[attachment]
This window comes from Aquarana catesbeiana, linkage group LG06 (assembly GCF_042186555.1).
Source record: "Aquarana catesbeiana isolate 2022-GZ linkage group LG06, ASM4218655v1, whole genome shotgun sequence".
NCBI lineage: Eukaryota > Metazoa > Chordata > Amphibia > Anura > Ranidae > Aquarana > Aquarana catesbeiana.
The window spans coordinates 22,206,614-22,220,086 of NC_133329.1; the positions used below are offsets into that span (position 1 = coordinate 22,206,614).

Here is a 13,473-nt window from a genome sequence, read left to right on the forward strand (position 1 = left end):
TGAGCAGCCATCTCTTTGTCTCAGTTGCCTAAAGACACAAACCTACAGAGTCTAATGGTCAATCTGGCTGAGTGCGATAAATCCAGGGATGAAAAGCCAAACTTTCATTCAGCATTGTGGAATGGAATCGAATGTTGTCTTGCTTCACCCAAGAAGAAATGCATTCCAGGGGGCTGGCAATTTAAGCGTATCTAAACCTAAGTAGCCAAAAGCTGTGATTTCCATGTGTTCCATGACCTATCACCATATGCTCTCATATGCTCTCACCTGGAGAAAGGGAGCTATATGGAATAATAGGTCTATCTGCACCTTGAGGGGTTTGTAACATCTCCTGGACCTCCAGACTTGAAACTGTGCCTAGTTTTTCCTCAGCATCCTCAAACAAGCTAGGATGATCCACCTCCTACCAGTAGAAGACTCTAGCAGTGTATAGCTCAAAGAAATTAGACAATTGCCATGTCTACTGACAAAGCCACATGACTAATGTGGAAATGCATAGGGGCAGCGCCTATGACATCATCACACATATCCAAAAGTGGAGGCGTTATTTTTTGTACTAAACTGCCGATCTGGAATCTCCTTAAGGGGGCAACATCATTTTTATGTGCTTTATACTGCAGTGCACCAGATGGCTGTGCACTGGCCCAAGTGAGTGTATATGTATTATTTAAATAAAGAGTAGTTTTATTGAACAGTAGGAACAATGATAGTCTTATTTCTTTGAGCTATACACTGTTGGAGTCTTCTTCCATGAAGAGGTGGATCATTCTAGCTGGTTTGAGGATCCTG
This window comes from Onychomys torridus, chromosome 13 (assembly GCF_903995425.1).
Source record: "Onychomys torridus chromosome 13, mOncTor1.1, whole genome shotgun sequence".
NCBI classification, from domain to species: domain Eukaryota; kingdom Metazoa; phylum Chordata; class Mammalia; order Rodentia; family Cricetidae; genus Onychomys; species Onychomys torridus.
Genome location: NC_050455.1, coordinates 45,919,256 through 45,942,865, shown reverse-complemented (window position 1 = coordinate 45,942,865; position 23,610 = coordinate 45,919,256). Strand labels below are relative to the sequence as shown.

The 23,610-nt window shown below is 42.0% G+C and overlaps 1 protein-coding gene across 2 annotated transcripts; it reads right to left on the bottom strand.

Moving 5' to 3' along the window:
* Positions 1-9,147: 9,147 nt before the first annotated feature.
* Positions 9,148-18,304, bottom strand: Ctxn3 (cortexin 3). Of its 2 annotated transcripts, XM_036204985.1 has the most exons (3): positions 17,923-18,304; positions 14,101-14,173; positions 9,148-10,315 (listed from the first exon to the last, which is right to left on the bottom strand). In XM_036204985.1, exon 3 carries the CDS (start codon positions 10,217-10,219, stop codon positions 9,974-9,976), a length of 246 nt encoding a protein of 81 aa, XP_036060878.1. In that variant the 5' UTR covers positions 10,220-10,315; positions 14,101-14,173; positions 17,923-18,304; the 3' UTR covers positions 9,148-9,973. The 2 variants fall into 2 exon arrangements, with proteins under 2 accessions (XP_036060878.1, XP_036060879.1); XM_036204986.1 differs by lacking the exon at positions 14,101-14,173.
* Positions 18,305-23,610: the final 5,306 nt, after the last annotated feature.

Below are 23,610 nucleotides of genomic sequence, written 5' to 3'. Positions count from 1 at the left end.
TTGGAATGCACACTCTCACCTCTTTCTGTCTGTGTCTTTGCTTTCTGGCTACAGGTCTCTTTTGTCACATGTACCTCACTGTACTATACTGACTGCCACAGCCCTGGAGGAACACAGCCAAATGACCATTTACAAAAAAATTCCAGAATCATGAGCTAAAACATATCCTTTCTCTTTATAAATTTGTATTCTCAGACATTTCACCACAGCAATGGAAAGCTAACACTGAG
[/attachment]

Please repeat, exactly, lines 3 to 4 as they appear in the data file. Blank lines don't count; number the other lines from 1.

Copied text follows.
NCBI lineage: Eukaryota > Metazoa > Chordata > Amphibia > Anura > Ranidae > Aquarana > Aquarana catesbeiana.
The window spans coordinates 22,206,614-22,220,086 of NC_133329.1; the positions used below are offsets into that span (position 1 = coordinate 22,206,614).